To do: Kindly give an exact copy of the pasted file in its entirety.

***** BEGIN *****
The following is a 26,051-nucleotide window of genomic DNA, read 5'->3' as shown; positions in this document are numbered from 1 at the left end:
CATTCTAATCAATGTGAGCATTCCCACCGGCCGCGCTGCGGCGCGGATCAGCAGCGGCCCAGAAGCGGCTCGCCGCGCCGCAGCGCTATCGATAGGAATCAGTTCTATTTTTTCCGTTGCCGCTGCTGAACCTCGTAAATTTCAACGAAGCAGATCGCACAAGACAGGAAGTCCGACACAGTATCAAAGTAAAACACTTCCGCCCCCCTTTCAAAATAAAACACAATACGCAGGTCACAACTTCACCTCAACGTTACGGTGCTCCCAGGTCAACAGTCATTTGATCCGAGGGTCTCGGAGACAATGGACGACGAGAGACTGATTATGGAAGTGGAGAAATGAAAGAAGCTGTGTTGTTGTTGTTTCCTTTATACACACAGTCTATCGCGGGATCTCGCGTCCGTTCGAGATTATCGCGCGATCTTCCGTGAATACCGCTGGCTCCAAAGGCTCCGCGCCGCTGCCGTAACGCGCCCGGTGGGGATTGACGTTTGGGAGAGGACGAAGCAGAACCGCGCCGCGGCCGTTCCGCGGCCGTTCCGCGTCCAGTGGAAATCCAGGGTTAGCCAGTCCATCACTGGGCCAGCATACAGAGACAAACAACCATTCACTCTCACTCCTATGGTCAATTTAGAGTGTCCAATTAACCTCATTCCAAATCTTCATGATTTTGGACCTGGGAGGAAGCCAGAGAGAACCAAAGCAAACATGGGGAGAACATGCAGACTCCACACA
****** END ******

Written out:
The following is a 26,051-nucleotide window of genomic DNA, read 5'->3' as shown; positions in this document are numbered from 1 at the left end:
CATTCTAATCAATGTGAGCATTCCCACCGGCCGCGCTGCGGCGCGGATCAGCAGCGGCCCAGAAGCGGCTCGCCGCGCCGCAGCGCTATCGATAGGAATCAGTTCTATTTTTTCCGTTGCCGCTGCTGAACCTCGTAAATTTCAACGAAGCAGATCGCACAAGACAGGAAGTCCGACACAGTATCAAAGTAAAACACTTCCGCCCCCCTTTCAAAATAAAACACAATACGCAGGTCACAACTTCACCTCAACGTTACGGTGCTCCCAGGTCAACAGTCATTTGATCCGAGGGTCTCGGAGACAATGGACGACGAGAGACTGATTATGGAAGTGGAGAAATGAAAGAAGCTGTGTTGTTGTTGTTTCCTTTATACACACAGTCTATCGCGGGATCTCGCGTCCGTTCGAGATTATCGCGCGATCTTCCGTGAATACCGCTGGCTCCAAAGGCTCCGCGCCGCTGCCGTAACGCGCCCGGTGGGGATTGACGTTTGGGAGAGGACGAAGCAGAACCGCGCCGCGGCCGTTCCGCGGCCGTTCCGCGTCCAGTGGAAATCCAGGGTTAGCCAGTCCATCACTGGGCCAGCATACAGAGACAAACAACCATTCACTCTCACTCCTATGGTCAATTTAGAGTGTCCAATTAACCTCATTCCAAATCTTCATGATTTTGGACCTGGGAGGAAGCCAGAGAGAACCAAAGCAAACATGGGGAGAACATGCAGACTCCACACA